Chemical Properties of Biocrude Oil from the Hydrothermal Liquefaction of Spirulina Algae, Swine Manure, and Digested Anaerobic Sludge

In an era of water and fuel insecurity, it is important to develop methods to both conserve water and produce fuels from non-petroleum sources. Innovative use of wastewater is part of the solution. Researchers have discovered that it is possible to convert biomass in wastewater to high-value liquid fuels using hydrothermal liquefaction (HTL). Initial biomass chemistry can affect the quality of HTL products, so it is important to test feedstocks prior to large-scale conversion. A group of researchers, including ISTC’s Dr. B.K. Sharma and John Scott, did just that.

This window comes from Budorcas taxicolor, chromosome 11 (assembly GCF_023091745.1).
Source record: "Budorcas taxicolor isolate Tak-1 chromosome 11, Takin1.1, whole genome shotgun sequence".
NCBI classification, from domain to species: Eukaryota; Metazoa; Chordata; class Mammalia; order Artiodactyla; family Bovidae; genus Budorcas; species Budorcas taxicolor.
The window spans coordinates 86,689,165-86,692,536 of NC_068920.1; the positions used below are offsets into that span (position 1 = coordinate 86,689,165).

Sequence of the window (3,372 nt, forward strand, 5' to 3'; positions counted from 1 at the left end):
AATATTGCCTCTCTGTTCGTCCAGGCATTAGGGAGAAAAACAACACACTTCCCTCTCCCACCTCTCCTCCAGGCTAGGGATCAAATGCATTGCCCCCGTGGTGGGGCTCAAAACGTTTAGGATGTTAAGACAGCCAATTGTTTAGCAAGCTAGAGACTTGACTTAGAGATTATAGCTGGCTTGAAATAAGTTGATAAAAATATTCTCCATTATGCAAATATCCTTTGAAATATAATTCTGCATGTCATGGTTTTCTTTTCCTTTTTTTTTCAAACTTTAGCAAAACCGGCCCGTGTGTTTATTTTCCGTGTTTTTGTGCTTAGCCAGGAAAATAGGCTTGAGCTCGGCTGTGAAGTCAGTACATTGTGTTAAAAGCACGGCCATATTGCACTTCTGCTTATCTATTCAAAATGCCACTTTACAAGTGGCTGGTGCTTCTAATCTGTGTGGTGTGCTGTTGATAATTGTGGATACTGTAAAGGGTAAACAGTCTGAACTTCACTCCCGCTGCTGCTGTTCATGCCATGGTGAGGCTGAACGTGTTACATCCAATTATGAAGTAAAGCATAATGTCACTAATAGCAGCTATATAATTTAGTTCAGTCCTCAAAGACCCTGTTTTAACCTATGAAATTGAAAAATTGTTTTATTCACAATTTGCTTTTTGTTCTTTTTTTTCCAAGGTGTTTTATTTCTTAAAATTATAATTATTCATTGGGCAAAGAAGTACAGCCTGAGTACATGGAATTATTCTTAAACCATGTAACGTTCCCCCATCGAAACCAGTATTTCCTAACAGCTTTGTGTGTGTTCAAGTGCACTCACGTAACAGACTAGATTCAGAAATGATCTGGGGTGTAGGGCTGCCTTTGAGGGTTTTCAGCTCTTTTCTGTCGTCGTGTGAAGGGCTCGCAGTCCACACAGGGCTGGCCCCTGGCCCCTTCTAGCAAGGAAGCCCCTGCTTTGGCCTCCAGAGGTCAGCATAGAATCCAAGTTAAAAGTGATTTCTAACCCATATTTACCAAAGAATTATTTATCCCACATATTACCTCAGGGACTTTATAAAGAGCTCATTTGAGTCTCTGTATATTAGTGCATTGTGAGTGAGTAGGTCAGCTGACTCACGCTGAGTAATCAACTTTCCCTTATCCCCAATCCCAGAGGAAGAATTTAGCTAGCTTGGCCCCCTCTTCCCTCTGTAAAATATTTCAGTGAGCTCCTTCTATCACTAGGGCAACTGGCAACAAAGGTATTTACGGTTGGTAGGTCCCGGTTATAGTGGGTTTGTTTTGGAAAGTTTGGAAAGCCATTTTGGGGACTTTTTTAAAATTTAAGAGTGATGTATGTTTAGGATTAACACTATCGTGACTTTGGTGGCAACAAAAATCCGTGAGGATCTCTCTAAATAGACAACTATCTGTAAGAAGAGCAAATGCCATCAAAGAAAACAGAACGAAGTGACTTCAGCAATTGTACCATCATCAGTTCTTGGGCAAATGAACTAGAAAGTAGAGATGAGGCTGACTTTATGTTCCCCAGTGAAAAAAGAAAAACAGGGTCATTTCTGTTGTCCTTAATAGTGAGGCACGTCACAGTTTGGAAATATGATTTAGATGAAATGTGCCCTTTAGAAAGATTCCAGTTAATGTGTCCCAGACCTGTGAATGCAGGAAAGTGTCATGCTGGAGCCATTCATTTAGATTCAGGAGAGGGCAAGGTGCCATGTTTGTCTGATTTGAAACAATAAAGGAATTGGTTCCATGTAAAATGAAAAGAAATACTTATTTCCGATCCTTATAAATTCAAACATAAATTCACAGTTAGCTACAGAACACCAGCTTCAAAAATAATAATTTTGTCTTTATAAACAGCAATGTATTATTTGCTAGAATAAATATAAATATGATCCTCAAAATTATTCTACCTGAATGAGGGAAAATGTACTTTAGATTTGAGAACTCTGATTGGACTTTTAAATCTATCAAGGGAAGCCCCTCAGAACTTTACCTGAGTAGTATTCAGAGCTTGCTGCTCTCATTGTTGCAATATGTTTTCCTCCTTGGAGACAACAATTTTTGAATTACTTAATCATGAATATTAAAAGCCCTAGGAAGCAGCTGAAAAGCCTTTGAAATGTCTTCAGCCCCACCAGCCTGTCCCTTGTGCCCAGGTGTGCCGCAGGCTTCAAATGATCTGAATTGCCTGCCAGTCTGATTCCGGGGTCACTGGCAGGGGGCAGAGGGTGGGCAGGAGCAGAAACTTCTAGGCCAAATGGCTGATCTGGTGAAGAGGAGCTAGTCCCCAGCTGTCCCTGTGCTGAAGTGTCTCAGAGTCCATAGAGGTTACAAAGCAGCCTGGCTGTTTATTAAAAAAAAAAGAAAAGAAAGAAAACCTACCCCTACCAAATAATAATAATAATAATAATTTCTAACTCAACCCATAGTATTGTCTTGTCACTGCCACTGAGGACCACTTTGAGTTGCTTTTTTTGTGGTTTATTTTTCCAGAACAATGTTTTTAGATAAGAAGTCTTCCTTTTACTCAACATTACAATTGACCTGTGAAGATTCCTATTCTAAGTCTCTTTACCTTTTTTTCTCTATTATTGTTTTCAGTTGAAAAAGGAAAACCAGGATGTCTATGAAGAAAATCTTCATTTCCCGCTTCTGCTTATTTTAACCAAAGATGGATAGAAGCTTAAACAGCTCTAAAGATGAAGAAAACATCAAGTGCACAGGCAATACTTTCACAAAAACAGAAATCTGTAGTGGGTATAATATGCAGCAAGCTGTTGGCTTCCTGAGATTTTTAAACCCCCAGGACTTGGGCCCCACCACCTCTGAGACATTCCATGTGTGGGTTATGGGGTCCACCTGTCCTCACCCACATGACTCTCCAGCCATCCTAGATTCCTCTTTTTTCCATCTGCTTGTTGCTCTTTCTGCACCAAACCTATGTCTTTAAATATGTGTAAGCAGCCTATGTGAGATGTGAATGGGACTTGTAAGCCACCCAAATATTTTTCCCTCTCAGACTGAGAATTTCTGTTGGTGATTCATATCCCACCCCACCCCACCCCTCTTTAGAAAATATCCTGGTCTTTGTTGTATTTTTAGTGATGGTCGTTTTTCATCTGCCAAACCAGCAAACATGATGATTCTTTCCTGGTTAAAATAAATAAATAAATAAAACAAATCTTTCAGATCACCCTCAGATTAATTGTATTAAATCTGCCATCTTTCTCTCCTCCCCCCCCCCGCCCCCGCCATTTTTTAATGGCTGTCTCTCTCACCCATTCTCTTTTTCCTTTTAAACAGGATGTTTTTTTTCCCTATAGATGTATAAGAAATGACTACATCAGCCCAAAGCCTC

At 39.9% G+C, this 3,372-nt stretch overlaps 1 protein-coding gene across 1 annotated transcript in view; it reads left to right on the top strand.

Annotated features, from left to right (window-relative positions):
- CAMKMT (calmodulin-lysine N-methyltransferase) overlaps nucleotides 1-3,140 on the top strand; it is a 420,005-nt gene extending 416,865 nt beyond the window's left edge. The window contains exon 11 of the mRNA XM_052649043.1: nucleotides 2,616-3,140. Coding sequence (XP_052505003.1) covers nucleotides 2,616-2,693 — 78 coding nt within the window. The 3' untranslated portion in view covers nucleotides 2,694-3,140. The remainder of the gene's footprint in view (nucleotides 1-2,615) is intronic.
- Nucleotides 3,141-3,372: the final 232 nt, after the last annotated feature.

They focused on three feedstocks likely to be present in wastewater streams: Spirulina algae, swine manure, and anaerobically digested sludge. The three sources varied substantially in biocrude yields, with sludge yielding 9.4% of the original weight and Spirulina yielding 32.6%. Heating values were similar for all product oils, but, when oils were analyzed more closely, it turned out that their chemistry differed quite a bit depending on the feedstock. Molecular weight, boiling point distribution, and long branched aliphatic content were different for the three feedstocks, underlining the importance of HTL feedstock composition and the need to better understand biocrude chemistry when considering bio-oil uses.